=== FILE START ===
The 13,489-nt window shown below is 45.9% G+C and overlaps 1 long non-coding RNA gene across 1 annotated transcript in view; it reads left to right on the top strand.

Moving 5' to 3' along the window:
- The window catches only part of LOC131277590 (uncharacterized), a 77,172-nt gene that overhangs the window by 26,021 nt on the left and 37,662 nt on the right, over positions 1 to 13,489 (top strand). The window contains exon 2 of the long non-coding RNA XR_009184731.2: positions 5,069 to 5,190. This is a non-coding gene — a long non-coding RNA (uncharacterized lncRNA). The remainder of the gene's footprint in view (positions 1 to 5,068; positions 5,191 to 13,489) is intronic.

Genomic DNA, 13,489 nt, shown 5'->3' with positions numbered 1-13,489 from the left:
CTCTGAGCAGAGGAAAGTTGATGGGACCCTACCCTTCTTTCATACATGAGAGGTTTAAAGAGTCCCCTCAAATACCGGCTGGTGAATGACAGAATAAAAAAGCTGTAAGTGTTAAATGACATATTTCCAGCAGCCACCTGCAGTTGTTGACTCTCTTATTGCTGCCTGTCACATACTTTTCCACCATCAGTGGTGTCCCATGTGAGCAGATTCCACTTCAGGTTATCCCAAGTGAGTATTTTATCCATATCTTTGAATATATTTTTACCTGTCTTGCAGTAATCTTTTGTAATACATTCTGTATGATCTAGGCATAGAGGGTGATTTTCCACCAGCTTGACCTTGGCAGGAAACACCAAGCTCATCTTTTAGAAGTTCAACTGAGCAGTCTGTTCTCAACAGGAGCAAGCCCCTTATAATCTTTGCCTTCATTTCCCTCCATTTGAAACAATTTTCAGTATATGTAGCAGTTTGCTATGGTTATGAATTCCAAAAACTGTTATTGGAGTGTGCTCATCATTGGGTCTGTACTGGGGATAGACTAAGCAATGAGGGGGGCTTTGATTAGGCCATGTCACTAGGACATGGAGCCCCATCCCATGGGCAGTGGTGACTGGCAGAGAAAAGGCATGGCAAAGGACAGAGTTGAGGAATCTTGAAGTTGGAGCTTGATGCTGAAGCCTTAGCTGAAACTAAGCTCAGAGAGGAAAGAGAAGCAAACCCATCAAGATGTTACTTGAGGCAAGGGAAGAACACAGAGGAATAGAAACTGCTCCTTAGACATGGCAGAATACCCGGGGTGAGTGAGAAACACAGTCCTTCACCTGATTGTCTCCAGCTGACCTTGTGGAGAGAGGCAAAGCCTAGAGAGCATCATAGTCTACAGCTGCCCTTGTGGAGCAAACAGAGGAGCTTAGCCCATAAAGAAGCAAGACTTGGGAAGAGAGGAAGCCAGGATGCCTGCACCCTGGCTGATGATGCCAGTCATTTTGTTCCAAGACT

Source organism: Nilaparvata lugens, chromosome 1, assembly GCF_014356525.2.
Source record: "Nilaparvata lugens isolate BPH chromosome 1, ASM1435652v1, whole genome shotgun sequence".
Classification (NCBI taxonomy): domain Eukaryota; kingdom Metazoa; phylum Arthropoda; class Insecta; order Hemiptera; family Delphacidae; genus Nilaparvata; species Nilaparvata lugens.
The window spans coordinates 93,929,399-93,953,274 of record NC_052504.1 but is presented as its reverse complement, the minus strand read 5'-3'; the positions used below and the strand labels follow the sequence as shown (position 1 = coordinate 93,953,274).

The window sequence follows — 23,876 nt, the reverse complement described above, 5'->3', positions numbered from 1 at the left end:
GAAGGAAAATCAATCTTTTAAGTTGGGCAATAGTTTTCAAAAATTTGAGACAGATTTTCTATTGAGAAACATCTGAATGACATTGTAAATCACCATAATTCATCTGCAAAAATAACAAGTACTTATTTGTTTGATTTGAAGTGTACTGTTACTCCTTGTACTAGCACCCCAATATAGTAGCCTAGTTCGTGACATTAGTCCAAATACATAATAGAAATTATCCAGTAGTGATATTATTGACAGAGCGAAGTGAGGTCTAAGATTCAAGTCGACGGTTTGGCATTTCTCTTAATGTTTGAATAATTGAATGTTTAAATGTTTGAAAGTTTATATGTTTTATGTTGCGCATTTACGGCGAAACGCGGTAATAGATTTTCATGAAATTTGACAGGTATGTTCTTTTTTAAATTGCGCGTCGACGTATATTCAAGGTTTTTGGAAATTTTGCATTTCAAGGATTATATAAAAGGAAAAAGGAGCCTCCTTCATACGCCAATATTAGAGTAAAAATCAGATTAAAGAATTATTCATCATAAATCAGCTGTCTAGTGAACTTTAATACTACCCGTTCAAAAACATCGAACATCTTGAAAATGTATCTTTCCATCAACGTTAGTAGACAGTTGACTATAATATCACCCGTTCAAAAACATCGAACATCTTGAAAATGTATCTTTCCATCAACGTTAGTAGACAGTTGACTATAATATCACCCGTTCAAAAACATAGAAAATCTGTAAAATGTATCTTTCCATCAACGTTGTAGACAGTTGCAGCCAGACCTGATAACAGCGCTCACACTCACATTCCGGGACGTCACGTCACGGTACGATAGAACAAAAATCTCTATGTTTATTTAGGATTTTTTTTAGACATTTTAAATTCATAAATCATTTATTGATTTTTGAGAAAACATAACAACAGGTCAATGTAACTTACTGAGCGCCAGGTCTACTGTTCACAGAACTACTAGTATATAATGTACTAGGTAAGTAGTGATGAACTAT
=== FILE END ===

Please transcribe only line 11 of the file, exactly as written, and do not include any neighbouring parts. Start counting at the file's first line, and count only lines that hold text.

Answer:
GAAGGAAAATCAATCTTTTAAGTTGGGCAATAGTTTTCAAAAATTTGAGACAGATTTTCTATTGAGAAACATCTGAATGACATTGTAAATCACCATAATTCATCTGCAAAAATAACAAGTACTTATTTGTTTGATTTGAAGTGTACTGTTACTCCTTGTACTAGCACCCCAATATAGTAGCCTAGTTCGTGACATTAGTCCAAATACATAATAGAAATTATCCAGTAGTGATATTATTGACAGAGCGAAGTGAGGTCTAAGATTCAAGTCGACGGTTTGGCATTTCTCTTAATGTTTGAATAATTGAATGTTTAAATGTTTGAAAGTTTATATGTTTTATGTTGCGCATTTACGGCGAAACGCGGTAATAGATTTTCATGAAATTTGACAGGTATGTTCTTTTTTAAATTGCGCGTCGACGTATATTCAAGGTTTTTGGAAATTTTGCATTTCAAGGATTATATAAAAGGAAAAAGGAGCCTCCTTCATACGCCAATATTAGAGTAAAAATCAGATTAAAGAATTATTCATCATAAATCAGCTGTCTAGTGAACTTTAATACTACCCGTTCAAAAACATCGAACATCTTGAAAATGTATCTTTCCATCAACGTTAGTAGACAGTTGACTATAATATCACCCGTTCAAAAACATCGAACATCTTGAAAATGTATCTTTCCATCAACGTTAGTAGACAGTTGACTATAATATCACCCGTTCAAAAACATAGAAAATCTGTAAAATGTATCTTTCCATCAACGTTGTAGACAGTTGCAGCCAGACCTGATAACAGCGCTCACACTCACATTCCGGGACGTCACGTCACGGTACGATAGAACAAAAATCTCTATGTTTATTTAGGATTTTTTTTAGACATTTTAAATTCATAAATCATTTATTGATTTTTGAGAAAACATAACAACAGGTCAATGTAACTTACTGAGCGCCAGGTCTACTGTTCACAGAACTACTAGTATATAATGTACTAGGTAAGTAGTGATGAACTAT